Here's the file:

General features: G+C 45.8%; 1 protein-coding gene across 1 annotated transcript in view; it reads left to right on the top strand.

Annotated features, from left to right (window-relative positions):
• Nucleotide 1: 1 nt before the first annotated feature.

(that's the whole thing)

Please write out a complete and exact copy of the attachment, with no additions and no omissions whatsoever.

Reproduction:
General features: G+C 45.8%; 1 protein-coding gene across 1 annotated transcript in view; it reads left to right on the top strand.

Annotated features, from left to right (window-relative positions):
• Nucleotide 1: 1 nt before the first annotated feature.